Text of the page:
A rare treat

I happened upon Mary Elizabeth Braddon's Victorian crime novel Lady Audley's secret completely by chance. Watching a TV programme over Christmas it was mentioned and I thought it sounded interesting. Editor's preface sounded promising "A rare treat lies in wait for those reading Lady Audley's secret for the first time". It sounded great, but I know that only too often editorial comment can prove to be disappointing. This time however he was completely correct. I have had the pleasure this month of meeting two new authors - Spencer Quinn and M.E. Braddon - with whom I am sure I will have a long and happy relationship.

M.E. Braddon was quite a woman. Born in 1835, she had a long and happy relationship with John Maxwell. Maxwell was in an unfortunate position, his wife was confined to a lunatic asylum; and in a period when divorce was well-nigh impossible, he met Braddon, who was then an actress. They started a relationship and had several children together before Maxwell's wife died and they were finally able to get married. That they managed to do this, and managed to keep a respectable front in an era that was renowned for its obsession with keeping up appearances says much for the character of both parties.

Maxwell had started a small magazine, and begged the 20-something Braddon to provide a serialised novel. The magazine failed, but the serialization was very popular, and Braddon was persuaded by another publisher to finish the novel, which she did in a matter of weeks. The novel, influenced heavily by Wilkie Collins' recent best-seller The woman in white, was a huge success. Thackeray nearly drove the people at the local railway station nutty waiting for his copy to arrive, while Wilkie Collins himself became a fan.

Collins' next thriller The moonstone, may be the first detective story but it owes much to Lady Audley's secret, as does his later novel, the previously reviewed Armadale, not least in its depiction of a brilliantly wicked anti-heroine. Braddon's novel would be enormously influential on many later novelists; "that woman" of the Sherlock Holmes' tales owes much to Braddon, and there would have been no Rebecca without Braddon, the similarities are so evident; and I suspect that Lord Peter Wimsey owes quite a bit to Braddon's protagonist, the seemingly effete young lawyer, Robert Audley.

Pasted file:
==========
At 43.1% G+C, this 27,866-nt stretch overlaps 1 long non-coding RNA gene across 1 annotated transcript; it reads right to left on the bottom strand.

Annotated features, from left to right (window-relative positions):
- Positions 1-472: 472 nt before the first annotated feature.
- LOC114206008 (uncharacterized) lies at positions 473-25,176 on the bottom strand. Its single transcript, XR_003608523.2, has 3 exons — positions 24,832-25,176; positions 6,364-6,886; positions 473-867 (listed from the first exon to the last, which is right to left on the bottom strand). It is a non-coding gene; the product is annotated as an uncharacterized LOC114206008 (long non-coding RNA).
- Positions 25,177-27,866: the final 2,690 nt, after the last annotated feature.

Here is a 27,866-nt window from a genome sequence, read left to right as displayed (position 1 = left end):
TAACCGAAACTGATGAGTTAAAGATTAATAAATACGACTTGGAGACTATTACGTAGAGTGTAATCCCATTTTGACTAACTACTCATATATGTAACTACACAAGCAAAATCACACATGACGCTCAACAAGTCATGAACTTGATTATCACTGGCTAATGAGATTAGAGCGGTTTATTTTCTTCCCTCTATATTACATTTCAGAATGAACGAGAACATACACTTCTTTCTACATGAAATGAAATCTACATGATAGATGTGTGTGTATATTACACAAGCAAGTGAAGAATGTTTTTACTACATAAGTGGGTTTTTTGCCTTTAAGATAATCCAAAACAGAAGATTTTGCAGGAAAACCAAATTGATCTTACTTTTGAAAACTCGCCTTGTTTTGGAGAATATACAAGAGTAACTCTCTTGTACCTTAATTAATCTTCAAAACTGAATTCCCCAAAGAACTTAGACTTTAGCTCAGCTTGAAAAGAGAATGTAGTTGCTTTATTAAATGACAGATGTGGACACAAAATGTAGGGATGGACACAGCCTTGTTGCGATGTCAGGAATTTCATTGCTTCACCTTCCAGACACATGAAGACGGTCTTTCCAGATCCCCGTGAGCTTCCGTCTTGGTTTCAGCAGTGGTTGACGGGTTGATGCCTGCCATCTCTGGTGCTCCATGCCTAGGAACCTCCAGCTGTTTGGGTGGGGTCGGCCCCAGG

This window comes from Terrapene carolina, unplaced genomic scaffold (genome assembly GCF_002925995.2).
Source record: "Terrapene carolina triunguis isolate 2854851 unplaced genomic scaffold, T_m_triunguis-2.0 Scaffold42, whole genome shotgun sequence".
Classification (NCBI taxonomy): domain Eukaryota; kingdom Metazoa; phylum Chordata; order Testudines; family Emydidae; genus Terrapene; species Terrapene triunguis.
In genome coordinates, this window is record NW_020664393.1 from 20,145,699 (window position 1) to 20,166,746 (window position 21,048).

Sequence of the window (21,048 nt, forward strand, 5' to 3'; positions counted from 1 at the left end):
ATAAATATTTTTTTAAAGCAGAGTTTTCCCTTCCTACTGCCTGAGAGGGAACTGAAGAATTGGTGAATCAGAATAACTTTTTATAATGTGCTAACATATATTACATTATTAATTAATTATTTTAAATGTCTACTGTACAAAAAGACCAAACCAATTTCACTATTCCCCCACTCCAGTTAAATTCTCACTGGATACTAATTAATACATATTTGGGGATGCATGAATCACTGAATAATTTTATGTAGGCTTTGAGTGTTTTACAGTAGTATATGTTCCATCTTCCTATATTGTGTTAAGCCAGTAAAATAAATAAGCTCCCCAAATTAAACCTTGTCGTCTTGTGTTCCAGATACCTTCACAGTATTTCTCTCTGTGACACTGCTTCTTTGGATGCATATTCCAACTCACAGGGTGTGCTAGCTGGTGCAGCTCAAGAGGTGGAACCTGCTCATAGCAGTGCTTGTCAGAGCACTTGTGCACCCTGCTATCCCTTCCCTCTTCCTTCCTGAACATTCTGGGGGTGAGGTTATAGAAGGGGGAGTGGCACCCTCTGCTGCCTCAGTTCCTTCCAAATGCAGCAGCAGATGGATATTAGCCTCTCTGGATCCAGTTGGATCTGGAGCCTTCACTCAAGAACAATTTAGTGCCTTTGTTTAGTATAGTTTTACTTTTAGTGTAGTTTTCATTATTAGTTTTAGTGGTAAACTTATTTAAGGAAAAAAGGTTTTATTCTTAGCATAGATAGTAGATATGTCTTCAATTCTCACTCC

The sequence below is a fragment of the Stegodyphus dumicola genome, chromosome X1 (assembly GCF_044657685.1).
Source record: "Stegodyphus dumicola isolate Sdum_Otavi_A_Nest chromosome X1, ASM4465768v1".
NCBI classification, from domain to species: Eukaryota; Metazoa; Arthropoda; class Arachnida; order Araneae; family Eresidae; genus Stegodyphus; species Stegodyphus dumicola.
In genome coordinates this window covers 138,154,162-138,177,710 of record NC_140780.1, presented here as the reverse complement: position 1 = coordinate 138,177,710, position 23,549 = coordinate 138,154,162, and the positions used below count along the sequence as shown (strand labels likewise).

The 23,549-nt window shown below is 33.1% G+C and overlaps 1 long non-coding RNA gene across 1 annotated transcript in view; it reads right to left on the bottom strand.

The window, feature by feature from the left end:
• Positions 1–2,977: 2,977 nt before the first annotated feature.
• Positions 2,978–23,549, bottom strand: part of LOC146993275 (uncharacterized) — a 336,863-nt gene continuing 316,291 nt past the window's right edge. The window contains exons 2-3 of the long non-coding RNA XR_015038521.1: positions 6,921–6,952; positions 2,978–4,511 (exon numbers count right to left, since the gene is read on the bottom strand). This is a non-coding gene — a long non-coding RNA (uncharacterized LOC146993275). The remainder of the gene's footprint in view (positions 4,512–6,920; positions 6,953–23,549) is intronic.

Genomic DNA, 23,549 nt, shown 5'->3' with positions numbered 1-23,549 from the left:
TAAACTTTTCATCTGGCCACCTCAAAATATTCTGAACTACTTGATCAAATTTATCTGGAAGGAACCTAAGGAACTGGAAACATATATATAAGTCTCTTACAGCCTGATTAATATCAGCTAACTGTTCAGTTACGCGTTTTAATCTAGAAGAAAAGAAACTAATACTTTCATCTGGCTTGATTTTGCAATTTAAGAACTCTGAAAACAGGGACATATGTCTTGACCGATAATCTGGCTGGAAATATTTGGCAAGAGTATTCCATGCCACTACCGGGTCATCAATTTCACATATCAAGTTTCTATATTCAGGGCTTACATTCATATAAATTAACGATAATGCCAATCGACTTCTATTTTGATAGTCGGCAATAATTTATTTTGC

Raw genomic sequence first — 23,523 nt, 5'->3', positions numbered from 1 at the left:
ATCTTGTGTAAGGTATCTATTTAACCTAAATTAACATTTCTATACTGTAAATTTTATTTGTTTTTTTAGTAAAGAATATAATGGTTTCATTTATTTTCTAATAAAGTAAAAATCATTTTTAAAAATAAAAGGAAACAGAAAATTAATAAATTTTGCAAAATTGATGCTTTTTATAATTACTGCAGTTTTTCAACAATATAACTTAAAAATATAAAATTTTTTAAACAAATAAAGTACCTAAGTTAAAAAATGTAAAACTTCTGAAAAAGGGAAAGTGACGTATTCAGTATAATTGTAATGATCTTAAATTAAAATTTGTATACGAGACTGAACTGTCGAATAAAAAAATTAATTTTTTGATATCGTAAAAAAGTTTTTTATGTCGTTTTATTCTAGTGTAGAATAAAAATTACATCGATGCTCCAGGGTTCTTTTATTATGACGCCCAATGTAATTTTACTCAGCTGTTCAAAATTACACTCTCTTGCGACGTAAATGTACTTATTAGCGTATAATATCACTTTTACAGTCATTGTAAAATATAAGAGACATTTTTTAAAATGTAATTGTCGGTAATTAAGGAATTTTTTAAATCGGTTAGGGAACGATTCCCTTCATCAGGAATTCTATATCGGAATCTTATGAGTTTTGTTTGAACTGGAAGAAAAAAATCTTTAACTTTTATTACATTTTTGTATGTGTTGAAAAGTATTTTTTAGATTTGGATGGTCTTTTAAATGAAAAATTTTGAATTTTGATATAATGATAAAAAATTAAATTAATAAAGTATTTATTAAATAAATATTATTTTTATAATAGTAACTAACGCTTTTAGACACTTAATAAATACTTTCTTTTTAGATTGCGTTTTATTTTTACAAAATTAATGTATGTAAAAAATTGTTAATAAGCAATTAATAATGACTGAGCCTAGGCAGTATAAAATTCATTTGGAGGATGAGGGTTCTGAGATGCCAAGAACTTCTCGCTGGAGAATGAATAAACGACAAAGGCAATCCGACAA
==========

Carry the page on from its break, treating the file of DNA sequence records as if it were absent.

If The moonstone is credited as the first true detective story, Lady Audley's secret must surely be the first amateur detective tale. Robert Audley, a young and rather lazy barrister, meets up with an old school friend newly returned from Australia having just made his fortune. Old friend is devastated to discover that his wife had passed away while he was abroad. Trying to cheer him up Robert Audley arranges a trip to the countryside to meet up with his uncle and his new wife; but when the friend suddenly disappears Audley becomes convinced that there is something fishy going on, and determines to find out the truth.

Some of the social mores and attitudes are certainly Victorian, but most of this novel could have been written easily in the last 40 years. It's the most readable Victorian novel I've ever read, it moves at a cracking pace; and the chain of evidence is beautifully developed. The final outcome is slightly weak; and I think this is the one area where its "Victorianess" shows, but generally it's as good a piece of crime writing as you'll find anywhere. Please don't be put off by the fact that it's a nineteenth-century novel, it's brilliantly readable. If I had been living in Victorian times I too would have been making a complete pest of myself waiting with bated breath for the next installment!

Comments

Book-hound said…
Apologies to the anonymous commentor who thanked me for sharing the Lady Audley' post; and whose comment I accidentally managed to delete a few minutes ago. I love receiving comments, so this was not deliberate! Hope it encouraged you to read the novel as it's great.

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